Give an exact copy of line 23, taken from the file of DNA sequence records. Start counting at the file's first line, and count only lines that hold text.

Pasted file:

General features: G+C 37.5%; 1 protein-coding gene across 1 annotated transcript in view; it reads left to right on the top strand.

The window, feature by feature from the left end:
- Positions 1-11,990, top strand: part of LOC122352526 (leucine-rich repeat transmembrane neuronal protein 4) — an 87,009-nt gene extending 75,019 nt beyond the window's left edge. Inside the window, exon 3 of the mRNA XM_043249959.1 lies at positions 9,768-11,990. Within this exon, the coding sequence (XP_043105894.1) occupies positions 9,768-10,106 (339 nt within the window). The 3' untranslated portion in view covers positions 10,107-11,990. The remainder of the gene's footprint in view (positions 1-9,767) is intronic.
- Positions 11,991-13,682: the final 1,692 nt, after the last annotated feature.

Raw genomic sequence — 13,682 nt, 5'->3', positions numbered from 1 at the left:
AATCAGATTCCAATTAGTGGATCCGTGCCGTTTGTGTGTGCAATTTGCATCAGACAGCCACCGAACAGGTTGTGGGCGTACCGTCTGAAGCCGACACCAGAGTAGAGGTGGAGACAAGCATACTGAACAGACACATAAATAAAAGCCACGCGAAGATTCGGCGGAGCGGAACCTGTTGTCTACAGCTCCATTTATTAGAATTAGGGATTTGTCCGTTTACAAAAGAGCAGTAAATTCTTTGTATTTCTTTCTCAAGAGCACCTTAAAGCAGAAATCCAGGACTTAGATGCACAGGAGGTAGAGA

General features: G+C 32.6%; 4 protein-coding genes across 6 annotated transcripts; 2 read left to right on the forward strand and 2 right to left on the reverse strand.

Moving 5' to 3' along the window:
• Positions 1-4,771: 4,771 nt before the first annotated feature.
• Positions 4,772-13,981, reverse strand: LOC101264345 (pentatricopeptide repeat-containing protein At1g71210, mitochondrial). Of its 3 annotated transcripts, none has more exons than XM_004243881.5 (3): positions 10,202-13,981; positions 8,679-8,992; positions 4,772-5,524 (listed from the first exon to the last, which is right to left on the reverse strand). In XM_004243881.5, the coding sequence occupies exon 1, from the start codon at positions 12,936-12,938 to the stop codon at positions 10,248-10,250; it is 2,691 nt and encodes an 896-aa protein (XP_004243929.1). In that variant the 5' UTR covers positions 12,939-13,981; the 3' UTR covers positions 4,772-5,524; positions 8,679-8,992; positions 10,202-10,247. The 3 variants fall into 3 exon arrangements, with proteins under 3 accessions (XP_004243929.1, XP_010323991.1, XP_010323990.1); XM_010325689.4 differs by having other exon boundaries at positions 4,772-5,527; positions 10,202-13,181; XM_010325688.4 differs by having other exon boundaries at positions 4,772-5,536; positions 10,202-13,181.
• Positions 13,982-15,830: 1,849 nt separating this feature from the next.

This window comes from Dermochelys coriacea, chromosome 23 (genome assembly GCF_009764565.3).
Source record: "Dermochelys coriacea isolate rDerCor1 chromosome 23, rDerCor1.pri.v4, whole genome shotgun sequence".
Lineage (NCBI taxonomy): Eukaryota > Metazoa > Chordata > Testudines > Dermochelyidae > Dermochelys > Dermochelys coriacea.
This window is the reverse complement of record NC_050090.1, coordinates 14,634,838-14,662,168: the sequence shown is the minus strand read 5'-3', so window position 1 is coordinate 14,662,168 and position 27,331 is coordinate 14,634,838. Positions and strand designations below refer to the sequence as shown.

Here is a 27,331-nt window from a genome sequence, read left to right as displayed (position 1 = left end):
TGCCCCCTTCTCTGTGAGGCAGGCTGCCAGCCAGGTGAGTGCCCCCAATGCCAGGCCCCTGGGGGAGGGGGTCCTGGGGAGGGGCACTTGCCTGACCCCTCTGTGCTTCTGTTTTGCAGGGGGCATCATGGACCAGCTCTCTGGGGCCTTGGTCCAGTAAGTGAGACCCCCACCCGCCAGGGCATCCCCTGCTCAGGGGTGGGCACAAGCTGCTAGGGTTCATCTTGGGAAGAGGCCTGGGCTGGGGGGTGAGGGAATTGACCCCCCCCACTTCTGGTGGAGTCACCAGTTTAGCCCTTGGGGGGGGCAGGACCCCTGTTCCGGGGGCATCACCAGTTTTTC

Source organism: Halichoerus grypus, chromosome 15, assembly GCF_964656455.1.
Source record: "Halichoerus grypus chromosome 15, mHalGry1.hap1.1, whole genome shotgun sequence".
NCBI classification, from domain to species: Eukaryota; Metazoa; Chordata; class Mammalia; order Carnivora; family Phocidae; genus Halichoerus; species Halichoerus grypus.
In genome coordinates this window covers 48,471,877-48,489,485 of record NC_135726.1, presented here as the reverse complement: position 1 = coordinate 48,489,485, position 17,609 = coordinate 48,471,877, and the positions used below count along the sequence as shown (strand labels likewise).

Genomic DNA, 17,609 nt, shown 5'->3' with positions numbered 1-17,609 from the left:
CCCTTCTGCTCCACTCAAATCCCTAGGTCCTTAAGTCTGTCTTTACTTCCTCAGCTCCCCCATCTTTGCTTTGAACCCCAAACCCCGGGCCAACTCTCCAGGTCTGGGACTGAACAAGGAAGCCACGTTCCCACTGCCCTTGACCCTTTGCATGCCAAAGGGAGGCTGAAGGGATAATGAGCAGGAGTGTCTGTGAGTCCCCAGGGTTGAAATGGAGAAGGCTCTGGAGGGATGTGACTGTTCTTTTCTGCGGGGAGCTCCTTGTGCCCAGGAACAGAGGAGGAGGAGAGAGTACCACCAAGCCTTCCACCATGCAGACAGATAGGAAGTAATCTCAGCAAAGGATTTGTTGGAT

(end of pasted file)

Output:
CCCTTCTGCTCCACTCAAATCCCTAGGTCCTTAAGTCTGTCTTTACTTCCTCAGCTCCCCCATCTTTGCTTTGAACCCCAAACCCCGGGCCAACTCTCCAGGTCTGGGACTGAACAAGGAAGCCACGTTCCCACTGCCCTTGACCCTTTGCATGCCAAAGGGAGGCTGAAGGGATAATGAGCAGGAGTGTCTGTGAGTCCCCAGGGTTGAAATGGAGAAGGCTCTGGAGGGATGTGACTGTTCTTTTCTGCGGGGAGCTCCTTGTGCCCAGGAACAGAGGAGGAGGAGAGAGTACCACCAAGCCTTCCACCATGCAGACAGATAGGAAGTAATCTCAGCAAAGGATTTGTTGGAT